CORPUS CHRISTI, Texas — A newly mapped area of the Gulf of Mexico sea bottom will include geographic features named for the Harte Research Institute (HRI) for Gulf of Mexico Studies and its Endowed Chair for Biodiversity and Conservation Science Dr. Wes Tunnell.
Tunnell Mound is located on the upper continental slope south of Louisiana, and Harte Bank is located on the outer continental shelf among the South Texas Banks off southern Texas. Both were approved by the United States Board on Geographic Names this fall.
“It is a great honor and privilege to have something in the Gulf of Mexico named for me and my work. It is a good example of how collaborative work and sharing of data can pay off in the long run,” Tunnell said.
Tunnell Mound was discovered during an extended mapping effort by the National Oceanic and Atmospheric Administration (NOAA) conducted between 1988 and1992 on the Northwest Gulf of Mexico Continental Slope which revealed, for the first time, the great number of mounds, domes, basins, ridges, valleys and fans spanning the sea bottom.
HRI later led an effort to explore the South Texas Banks — where Harte Bank is located — onboard the 2012 inaugural expedition of the Schmidt Ocean Institute’s R/V Falkor.
Tunnell was on board and researchers collected high-resolution, multibeam bathymetric data at most South Texas Banks.
A bathymetric chart is the underwater equivalent of a land-based topographic map, providing an accurate depiction of the underwater terrain that is usually hidden from human sight. Scientists cruised the South Texas Banks for two weeks at a time, running the multibeam sonar 24-hours a day as the ship passed from one bank to another mapping the underwater mountains and other sea-bottom features. It was during these missions that the Harte Bank was discovered.
To avoid confusion in the study of this vast new landscape, large numbers of new names were proposed for the undersea features. Texas A&M University Department of Oceanography researchers Drs. Troy Holcombe and Bill Bryant submitted the latest proposal of more than 130 names, including Harte Bank and Tunnell Mound.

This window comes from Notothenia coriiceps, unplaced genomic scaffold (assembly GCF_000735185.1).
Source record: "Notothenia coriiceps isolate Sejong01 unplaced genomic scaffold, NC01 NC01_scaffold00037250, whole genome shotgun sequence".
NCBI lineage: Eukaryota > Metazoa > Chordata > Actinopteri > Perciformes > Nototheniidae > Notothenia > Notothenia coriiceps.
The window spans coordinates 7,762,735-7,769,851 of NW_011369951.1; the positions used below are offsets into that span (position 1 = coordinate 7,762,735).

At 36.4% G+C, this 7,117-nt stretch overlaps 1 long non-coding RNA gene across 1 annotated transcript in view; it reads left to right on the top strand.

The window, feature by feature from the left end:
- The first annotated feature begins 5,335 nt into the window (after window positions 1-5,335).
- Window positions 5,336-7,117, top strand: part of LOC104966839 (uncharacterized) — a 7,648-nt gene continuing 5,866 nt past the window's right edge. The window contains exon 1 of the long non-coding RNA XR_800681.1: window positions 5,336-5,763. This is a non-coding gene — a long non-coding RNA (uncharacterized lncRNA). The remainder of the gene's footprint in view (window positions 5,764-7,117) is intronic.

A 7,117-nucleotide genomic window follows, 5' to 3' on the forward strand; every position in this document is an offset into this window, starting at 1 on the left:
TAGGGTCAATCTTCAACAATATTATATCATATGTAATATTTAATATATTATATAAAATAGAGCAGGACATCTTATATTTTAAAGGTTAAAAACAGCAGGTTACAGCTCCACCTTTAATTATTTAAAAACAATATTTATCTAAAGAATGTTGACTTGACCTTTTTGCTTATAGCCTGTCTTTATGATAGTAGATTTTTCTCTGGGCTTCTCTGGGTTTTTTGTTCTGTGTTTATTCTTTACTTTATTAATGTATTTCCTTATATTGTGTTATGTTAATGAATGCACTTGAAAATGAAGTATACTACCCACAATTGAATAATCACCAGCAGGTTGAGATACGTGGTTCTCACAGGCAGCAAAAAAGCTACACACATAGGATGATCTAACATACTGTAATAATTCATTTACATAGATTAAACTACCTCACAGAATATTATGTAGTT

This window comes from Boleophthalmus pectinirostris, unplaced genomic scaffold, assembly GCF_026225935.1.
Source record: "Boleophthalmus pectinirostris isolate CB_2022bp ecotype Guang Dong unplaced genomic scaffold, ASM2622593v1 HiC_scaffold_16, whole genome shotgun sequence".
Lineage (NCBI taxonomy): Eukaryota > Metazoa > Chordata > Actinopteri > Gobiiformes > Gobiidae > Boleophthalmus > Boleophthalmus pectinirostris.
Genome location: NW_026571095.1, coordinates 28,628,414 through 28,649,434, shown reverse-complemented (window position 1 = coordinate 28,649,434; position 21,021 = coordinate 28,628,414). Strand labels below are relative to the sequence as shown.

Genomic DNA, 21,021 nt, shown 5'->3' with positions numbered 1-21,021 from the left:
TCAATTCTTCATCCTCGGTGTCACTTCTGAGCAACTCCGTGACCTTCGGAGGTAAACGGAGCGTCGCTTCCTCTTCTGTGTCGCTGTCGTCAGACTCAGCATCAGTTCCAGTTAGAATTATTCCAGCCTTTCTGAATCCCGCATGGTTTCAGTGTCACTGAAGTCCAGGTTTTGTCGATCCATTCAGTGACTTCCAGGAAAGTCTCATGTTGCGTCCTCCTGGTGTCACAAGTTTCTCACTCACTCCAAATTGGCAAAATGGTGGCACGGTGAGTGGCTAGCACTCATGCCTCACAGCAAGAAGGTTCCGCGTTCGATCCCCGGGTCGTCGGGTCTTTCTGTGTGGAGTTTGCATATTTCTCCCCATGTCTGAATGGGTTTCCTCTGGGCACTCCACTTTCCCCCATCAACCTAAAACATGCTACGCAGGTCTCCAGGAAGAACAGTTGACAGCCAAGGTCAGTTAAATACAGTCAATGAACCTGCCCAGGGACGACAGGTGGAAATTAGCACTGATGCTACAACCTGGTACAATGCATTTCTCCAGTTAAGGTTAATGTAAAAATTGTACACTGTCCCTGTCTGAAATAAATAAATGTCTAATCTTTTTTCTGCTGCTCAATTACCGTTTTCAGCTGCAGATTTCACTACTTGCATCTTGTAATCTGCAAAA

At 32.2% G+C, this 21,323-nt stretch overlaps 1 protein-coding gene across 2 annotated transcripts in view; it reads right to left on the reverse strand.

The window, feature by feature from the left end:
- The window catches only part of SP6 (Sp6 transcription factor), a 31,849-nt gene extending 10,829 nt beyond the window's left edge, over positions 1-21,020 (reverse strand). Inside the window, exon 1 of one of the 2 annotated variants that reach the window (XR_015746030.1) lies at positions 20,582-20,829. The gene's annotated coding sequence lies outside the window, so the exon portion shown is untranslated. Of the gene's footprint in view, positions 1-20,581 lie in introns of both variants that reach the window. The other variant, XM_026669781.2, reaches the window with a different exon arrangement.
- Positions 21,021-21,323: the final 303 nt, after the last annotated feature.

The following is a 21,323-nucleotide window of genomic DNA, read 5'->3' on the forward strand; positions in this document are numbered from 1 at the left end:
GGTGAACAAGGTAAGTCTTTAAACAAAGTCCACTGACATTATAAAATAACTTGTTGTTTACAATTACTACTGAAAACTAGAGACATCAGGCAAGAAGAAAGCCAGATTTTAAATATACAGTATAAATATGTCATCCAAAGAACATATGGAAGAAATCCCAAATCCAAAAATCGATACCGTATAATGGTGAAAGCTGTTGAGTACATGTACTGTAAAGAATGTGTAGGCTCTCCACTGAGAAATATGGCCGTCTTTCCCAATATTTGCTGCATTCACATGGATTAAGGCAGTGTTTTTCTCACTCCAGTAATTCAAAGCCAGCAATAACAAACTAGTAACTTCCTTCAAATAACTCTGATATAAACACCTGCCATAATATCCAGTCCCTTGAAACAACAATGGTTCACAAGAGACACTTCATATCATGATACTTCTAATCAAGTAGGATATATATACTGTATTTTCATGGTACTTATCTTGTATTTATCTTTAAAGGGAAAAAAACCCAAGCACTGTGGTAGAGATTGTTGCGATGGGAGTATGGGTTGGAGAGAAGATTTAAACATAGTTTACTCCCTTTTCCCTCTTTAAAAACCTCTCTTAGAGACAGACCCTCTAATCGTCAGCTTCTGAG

A total of 164 underwater features are named for Texas A&M University connections, believed to be the most of any university in the world. Holcombe and Bryant also have features named for them. Read more about the other A&M connections included in the latest naming.
These reefs and banks that rise from the soft muddy clay that covers most of the Gulf of Mexico are a unique feature of the sea landscape and an important habitat for Gulf species.
Many Texans are familiar with the Flower Garden Banks National Marine Sanctuary, vibrant coral reefs that live atop a system of salt dome banks off the coast of Galveston, Tunnell said. But south of Matagorda Bay, the South Texas Banks are made up of remnant coral reefs that thrived tens of thousands of years ago during the Pleistocene Era or Ice Age, when the sea was much shallower. They host a vibrant array of marine life today, and have become a haven for invertebrates and the species that feed on them. The South Texas Banks are nicknamed the Snapper Banks by fishermen because they’re known to attract the valuable sportfish.
Tunnell is a marine ecologist and biologist focusing primarily on coastal and coral reef ecosystems, and has been studying the banks off South Texas since his graduate research work at Texas A&I University, now Texas A&M University-Kingsville, in the late 1960s. He is founder and former Director of the Center for Coastal Studies at A&M-Corpus Christi, and he assisted in the development of the Harte Research Institute, served as its first Associate Director, helped design its building, and lead the development of the University’s first science doctorate program, among other accomplishments.
Tunnell has published five books and more than 100 papers on topics related to the Gulf of Mexico.